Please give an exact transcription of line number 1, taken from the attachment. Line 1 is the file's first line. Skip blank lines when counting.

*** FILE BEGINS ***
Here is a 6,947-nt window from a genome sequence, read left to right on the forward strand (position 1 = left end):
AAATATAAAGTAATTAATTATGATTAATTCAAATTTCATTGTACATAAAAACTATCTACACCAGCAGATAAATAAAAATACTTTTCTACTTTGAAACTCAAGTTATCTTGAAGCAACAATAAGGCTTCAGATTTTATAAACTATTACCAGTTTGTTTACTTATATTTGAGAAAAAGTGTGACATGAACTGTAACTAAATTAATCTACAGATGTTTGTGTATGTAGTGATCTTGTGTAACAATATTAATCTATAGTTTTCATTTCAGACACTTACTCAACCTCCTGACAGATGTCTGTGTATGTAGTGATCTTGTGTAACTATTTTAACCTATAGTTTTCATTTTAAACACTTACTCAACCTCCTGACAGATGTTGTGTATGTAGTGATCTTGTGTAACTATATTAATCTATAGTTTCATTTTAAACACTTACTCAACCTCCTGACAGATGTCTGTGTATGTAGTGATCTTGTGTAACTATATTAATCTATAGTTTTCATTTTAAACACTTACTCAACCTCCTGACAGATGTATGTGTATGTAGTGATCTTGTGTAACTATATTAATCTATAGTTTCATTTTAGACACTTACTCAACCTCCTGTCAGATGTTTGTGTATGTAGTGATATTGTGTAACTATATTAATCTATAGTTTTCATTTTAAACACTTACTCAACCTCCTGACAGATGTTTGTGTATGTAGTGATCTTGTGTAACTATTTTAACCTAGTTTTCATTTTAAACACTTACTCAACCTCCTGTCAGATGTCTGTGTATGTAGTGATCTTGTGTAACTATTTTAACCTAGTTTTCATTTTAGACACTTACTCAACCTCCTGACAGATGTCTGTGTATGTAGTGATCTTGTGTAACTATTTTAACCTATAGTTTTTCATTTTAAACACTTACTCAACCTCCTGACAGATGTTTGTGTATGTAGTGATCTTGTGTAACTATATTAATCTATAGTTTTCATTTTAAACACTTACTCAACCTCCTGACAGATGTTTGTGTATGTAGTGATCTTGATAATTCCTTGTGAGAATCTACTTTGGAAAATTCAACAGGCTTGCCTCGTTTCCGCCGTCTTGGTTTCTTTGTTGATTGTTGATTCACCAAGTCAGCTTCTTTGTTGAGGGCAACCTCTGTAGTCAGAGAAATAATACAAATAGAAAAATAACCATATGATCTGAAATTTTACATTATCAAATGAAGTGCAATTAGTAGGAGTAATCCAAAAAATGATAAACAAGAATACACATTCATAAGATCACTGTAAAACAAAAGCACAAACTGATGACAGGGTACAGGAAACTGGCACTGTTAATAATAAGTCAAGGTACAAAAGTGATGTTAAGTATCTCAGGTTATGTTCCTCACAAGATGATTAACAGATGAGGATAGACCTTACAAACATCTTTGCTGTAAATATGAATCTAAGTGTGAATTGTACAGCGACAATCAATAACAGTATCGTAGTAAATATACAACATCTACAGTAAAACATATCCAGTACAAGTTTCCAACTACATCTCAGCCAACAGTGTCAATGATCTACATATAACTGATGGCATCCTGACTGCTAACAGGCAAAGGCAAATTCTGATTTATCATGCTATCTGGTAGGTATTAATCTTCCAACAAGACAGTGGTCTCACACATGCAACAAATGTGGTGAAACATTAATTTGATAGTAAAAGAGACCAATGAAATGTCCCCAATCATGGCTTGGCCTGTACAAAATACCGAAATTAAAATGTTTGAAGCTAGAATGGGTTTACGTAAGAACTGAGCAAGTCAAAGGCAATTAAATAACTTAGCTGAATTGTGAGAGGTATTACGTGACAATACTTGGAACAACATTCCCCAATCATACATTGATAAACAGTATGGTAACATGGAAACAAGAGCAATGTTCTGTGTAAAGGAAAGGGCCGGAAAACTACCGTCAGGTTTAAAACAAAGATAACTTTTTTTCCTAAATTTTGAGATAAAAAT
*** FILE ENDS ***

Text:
Here is a 6,947-nt window from a genome sequence, read left to right on the forward strand (position 1 = left end):